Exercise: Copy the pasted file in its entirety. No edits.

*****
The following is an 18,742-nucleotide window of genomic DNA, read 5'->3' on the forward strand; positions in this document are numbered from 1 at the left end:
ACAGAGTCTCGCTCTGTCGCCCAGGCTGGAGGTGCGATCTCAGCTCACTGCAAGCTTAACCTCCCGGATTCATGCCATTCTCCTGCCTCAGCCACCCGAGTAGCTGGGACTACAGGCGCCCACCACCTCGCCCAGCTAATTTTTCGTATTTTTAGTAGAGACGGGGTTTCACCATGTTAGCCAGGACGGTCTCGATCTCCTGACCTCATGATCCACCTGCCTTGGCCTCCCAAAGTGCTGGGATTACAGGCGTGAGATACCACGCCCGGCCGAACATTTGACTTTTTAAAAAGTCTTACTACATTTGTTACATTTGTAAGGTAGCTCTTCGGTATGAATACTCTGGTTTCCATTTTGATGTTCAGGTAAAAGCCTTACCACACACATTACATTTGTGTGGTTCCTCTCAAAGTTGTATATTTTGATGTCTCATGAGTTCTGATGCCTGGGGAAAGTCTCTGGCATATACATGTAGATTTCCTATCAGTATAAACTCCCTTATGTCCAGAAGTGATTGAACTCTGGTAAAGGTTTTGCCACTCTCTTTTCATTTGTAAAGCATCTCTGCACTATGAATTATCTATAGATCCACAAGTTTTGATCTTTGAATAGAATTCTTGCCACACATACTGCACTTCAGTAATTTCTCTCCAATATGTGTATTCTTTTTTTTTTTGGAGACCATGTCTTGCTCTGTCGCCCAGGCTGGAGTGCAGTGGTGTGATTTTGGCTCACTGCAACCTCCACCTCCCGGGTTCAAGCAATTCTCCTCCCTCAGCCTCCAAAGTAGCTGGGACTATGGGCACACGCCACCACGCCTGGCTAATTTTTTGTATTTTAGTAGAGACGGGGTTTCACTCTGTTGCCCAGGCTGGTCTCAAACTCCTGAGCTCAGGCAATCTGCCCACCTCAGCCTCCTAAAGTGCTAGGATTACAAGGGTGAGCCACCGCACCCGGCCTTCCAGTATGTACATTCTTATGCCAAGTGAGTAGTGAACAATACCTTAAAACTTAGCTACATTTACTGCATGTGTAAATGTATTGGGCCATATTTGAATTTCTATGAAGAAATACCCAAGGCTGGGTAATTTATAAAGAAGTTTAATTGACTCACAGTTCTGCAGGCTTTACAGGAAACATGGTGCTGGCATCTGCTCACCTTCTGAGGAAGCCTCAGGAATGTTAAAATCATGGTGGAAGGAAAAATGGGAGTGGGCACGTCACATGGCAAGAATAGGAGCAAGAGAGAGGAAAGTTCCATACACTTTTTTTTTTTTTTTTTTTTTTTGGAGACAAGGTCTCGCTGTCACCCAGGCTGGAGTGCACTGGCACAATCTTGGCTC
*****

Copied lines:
The following is an 18,742-nucleotide window of genomic DNA, read 5'->3' on the forward strand; positions in this document are numbered from 1 at the left end:
ACAGAGTCTCGCTCTGTCGCCCAGGCTGGAGGTGCGATCTCAGCTCACTGCAAGCTTAACCTCCCGGATTCATGCCATTCTCCTGCCTCAGCCACCCGAGTAGCTGGGACTACAGGCGCCCACCACCTCGCCCAGCTAATTTTTCGTATTTTTAGTAGAGACGGGGTTTCACCATGTTAGCCAGGACGGTCTCGATCTCCTGACCTCATGATCCACCTGCCTTGGCCTCCCAAAGTGCTGGGATTACAGGCGTGAGATACCACGCCCGGCCGAACATTTGACTTTTTAAAAAGTCTTACTACATTTGTTACATTTGTAAGGTAGCTCTTCGGTATGAATACTCTGGTTTCCATTTTGATGTTCAGGTAAAAGCCTTACCACACACATTACATTTGTGTGGTTCCTCTCAAAGTTGTATATTTTGATGTCTCATGAGTTCTGATGCCTGGGGAAAGTCTCTGGCATATACATGTAGATTTCCTATCAGTATAAACTCCCTTATGTCCAGAAGTGATTGAACTCTGGTAAAGGTTTTGCCACTCTCTTTTCATTTGTAAAGCATCTCTGCACTATGAATTATCTATAGATCCACAAGTTTTGATCTTTGAATAGAATTCTTGCCACACATACTGCACTTCAGTAATTTCTCTCCAATATGTGTATTCTTTTTTTTTTTGGAGACCATGTCTTGCTCTGTCGCCCAGGCTGGAGTGCAGTGGTGTGATTTTGGCTCACTGCAACCTCCACCTCCCGGGTTCAAGCAATTCTCCTCCCTCAGCCTCCAAAGTAGCTGGGACTATGGGCACACGCCACCACGCCTGGCTAATTTTTTGTATTTTAGTAGAGACGGGGTTTCACTCTGTTGCCCAGGCTGGTCTCAAACTCCTGAGCTCAGGCAATCTGCCCACCTCAGCCTCCTAAAGTGCTAGGATTACAAGGGTGAGCCACCGCACCCGGCCTTCCAGTATGTACATTCTTATGCCAAGTGAGTAGTGAACAATACCTTAAAACTTAGCTACATTTACTGCATGTGTAAATGTATTGGGCCATATTTGAATTTCTATGAAGAAATACCCAAGGCTGGGTAATTTATAAAGAAGTTTAATTGACTCACAGTTCTGCAGGCTTTACAGGAAACATGGTGCTGGCATCTGCTCACCTTCTGAGGAAGCCTCAGGAATGTTAAAATCATGGTGGAAGGAAAAATGGGAGTGGGCACGTCACATGGCAAGAATAGGAGCAAGAGAGAGGAAAGTTCCATACACTTTTTTTTTTTTTTTTTTTTTTTGGAGACAAGGTCTCGCTGTCACCCAGGCTGGAGTGCACTGGCACAATCTTGGCTC